Conjunctivitis (Pink Eye)
What is Conjunctivitis (Pink Eye)?
Conjunctivitis, also known as “pink eye,” is an inflammation of the conjunctiva, the thin membrane that lines the inside of the eyelids and covers the white part of the eye. Symptoms may include redness of the eye, blurred vision, crust that forms on the eyelid overnight, eye pain, a gritty feeling in the eyes, increased tearing, itching of the eyes and sensitivity to light.
Viruses are the most common cause of conjunctivitis. The swelling may begin in one eye and progress to the second eye within days.
Bacterial conjunctivitis, which may also begin in one eye and progress to the other, is a leading cause of absence from daycare and school. Cases may last as few as two to three days or up to three weeks.
Allergic conjunctivitis usually occurs in both eyes and tends to occur more frequently among children with other allergic conditions, such as hay fever, asthma and eczema. It improves when the allergic trigger is removed from the child’s environment.
Conjunctivitis may also be caused by chemicals, fungi, certain diseases, foreign elements in the eye, air pollution and contact lenses, especially if worn overnight.
How is Conjunctivitis Diagnosed?
Conjunctivitis can be diagnosed from signs and symptoms and a thorough patient history. Although not routinely done, your doctor may take a swab of the conjunctiva and send it to a lab for analysis.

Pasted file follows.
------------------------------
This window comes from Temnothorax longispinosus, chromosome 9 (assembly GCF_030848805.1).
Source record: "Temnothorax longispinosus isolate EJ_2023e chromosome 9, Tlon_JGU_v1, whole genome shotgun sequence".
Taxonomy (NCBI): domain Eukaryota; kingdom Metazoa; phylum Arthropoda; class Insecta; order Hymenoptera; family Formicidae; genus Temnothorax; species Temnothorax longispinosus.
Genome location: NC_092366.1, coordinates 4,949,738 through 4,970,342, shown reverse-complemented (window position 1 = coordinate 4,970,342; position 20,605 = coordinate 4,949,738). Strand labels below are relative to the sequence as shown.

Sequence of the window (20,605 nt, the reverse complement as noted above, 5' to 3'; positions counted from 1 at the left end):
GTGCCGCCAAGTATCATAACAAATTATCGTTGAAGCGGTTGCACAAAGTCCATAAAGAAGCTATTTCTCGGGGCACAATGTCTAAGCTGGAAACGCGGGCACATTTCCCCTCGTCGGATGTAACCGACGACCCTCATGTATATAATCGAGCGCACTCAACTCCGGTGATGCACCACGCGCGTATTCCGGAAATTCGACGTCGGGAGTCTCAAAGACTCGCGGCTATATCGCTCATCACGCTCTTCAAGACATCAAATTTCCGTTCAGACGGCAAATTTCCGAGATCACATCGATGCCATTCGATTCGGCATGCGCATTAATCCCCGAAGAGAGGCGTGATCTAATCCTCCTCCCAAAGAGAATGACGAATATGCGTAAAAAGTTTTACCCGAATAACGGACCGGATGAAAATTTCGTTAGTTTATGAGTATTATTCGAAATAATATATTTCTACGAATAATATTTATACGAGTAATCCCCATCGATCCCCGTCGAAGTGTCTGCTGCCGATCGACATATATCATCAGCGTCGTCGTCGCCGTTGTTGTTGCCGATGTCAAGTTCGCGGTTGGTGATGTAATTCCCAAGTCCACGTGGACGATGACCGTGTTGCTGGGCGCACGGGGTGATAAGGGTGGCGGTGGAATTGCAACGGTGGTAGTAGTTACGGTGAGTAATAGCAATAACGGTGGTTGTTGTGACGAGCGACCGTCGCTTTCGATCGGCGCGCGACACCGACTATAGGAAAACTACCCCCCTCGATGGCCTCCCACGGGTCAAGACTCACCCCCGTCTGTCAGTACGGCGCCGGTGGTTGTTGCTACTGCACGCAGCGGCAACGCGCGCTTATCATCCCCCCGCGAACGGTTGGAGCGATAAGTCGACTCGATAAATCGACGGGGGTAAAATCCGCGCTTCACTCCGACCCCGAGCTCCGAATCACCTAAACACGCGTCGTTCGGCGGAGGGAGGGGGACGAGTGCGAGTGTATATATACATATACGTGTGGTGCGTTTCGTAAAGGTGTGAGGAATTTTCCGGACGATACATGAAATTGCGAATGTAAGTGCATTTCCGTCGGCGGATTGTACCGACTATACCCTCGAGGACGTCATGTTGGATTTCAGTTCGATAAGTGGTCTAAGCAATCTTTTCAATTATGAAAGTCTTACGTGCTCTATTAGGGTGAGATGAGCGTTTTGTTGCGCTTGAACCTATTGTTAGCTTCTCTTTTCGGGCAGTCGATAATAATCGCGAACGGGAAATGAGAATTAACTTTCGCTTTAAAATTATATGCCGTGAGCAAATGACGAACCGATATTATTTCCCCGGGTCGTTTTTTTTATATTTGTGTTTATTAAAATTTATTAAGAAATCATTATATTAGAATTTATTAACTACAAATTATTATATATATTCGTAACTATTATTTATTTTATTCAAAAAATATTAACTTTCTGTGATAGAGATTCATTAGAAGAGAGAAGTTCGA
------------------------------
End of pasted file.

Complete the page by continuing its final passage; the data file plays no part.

How is Conjunctivitis Treated?
Treatment depends on the cause. Allergic conjunctivitis may respond to allergy treatment or disappear on its own by avoiding allergy triggers. Viral conjunctivitis is usually mild and clears up in seven to 14 days without treatment. Many doctors prescribe antibiotic eye drops to treat bacterial conjunctivitis and to prevent bacterial conjunctivitis from developing.
Warm compresses help soothe the discomfort of viral and bacterial conjunctivitis. Both viral and bacterial conjunctivitis can spread quickly and result in epidemics.
Good hygiene can help prevent the spread of conjunctivitis: change pillowcases frequently, keep hands away from your eyes, replace eye cosmetics regularly, wash your hands often and don’t share eye cosmetics, towels or handkerchiefs.
For additional information on conjunctivitis, visit the American Association for Pediatric Ophthalmology and Strabismus page »
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Visit our website »This information, although based on a thorough knowledge and careful review of current medical literature, is the opinion of doctors at McGovern Medical School at UTHealth and is presented to inform you about ophthalmic conditions. It is not meant to contradict any information you may receive from your personal physician and should not be used to make decisions about treatment. If you have any questions about the information above or your child's care, please contact our doctors.